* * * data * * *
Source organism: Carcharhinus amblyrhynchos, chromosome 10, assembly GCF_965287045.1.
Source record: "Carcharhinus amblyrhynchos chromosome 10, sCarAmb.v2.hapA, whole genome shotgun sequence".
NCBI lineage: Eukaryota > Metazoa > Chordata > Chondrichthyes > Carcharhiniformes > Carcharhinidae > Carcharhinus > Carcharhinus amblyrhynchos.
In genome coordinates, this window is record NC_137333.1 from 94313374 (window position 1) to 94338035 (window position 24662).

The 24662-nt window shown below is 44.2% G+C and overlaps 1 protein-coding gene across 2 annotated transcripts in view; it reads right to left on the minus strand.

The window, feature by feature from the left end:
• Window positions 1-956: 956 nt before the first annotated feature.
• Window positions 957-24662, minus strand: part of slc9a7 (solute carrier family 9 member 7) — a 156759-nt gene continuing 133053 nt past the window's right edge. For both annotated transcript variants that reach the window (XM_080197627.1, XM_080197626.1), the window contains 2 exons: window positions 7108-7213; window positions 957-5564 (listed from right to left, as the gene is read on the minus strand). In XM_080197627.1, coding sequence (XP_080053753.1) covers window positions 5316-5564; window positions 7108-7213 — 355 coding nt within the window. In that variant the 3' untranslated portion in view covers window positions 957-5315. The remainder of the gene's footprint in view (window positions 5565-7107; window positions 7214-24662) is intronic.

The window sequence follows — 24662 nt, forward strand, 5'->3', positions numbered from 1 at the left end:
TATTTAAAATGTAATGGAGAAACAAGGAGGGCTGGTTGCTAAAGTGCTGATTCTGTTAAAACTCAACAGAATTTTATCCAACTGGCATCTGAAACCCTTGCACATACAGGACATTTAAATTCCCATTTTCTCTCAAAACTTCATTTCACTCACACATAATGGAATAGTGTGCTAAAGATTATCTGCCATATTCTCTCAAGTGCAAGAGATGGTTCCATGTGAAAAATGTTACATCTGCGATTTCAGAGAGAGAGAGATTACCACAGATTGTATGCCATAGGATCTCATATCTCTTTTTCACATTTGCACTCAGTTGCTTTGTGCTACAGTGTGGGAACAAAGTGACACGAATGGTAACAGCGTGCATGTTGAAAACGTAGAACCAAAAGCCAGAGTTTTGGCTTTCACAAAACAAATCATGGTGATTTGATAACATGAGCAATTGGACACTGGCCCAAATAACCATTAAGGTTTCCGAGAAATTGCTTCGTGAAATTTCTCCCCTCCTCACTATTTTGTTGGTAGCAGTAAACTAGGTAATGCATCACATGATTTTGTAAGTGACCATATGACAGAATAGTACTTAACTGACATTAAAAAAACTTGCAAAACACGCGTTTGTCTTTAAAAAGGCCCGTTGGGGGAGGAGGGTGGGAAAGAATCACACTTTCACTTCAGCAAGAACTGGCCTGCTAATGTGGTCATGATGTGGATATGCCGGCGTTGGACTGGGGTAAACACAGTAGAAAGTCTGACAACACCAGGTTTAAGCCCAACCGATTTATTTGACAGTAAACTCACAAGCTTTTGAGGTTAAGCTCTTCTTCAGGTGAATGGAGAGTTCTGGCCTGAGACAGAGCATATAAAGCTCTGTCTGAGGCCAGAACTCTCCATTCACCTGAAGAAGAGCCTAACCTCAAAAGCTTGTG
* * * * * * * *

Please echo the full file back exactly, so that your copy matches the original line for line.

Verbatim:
Source organism: Carcharhinus amblyrhynchos, chromosome 10, assembly GCF_965287045.1.
Source record: "Carcharhinus amblyrhynchos chromosome 10, sCarAmb.v2.hapA, whole genome shotgun sequence".
NCBI lineage: Eukaryota > Metazoa > Chordata > Chondrichthyes > Carcharhiniformes > Carcharhinidae > Carcharhinus > Carcharhinus amblyrhynchos.
In genome coordinates, this window is record NC_137333.1 from 94313374 (window position 1) to 94338035 (window position 24662).

The 24662-nt window shown below is 44.2% G+C and overlaps 1 protein-coding gene across 2 annotated transcripts in view; it reads right to left on the minus strand.

The window, feature by feature from the left end:
• Window positions 1-956: 956 nt before the first annotated feature.
• Window positions 957-24662, minus strand: part of slc9a7 (solute carrier family 9 member 7) — a 156759-nt gene continuing 133053 nt past the window's right edge. For both annotated transcript variants that reach the window (XM_080197627.1, XM_080197626.1), the window contains 2 exons: window positions 7108-7213; window positions 957-5564 (listed from right to left, as the gene is read on the minus strand). In XM_080197627.1, coding sequence (XP_080053753.1) covers window positions 5316-5564; window positions 7108-7213 — 355 coding nt within the window. In that variant the 3' untranslated portion in view covers window positions 957-5315. The remainder of the gene's footprint in view (window positions 5565-7107; window positions 7214-24662) is intronic.

The window sequence follows — 24662 nt, forward strand, 5'->3', positions numbered from 1 at the left end:
TATTTAAAATGTAATGGAGAAACAAGGAGGGCTGGTTGCTAAAGTGCTGATTCTGTTAAAACTCAACAGAATTTTATCCAACTGGCATCTGAAACCCTTGCACATACAGGACATTTAAATTCCCATTTTCTCTCAAAACTTCATTTCACTCACACATAATGGAATAGTGTGCTAAAGATTATCTGCCATATTCTCTCAAGTGCAAGAGATGGTTCCATGTGAAAAATGTTACATCTGCGATTTCAGAGAGAGAGAGATTACCACAGATTGTATGCCATAGGATCTCATATCTCTTTTTCACATTTGCACTCAGTTGCTTTGTGCTACAGTGTGGGAACAAAGTGACACGAATGGTAACAGCGTGCATGTTGAAAACGTAGAACCAAAAGCCAGAGTTTTGGCTTTCACAAAACAAATCATGGTGATTTGATAACATGAGCAATTGGACACTGGCCCAAATAACCATTAAGGTTTCCGAGAAATTGCTTCGTGAAATTTCTCCCCTCCTCACTATTTTGTTGGTAGCAGTAAACTAGGTAATGCATCACATGATTTTGTAAGTGACCATATGACAGAATAGTACTTAACTGACATTAAAAAAACTTGCAAAACACGCGTTTGTCTTTAAAAAGGCCCGTTGGGGGAGGAGGGTGGGAAAGAATCACACTTTCACTTCAGCAAGAACTGGCCTGCTAATGTGGTCATGATGTGGATATGCCGGCGTTGGACTGGGGTAAACACAGTAGAAAGTCTGACAACACCAGGTTTAAGCCCAACCGATTTATTTGACAGTAAACTCACAAGCTTTTGAGGTTAAGCTCTTCTTCAGGTGAATGGAGAGTTCTGGCCTGAGACAGAGCATATAAAGCTCTGTCTGAGGCCAGAACTCTCCATTCACCTGAAGAAGAGCCTAACCTCAAAAGCTTGTG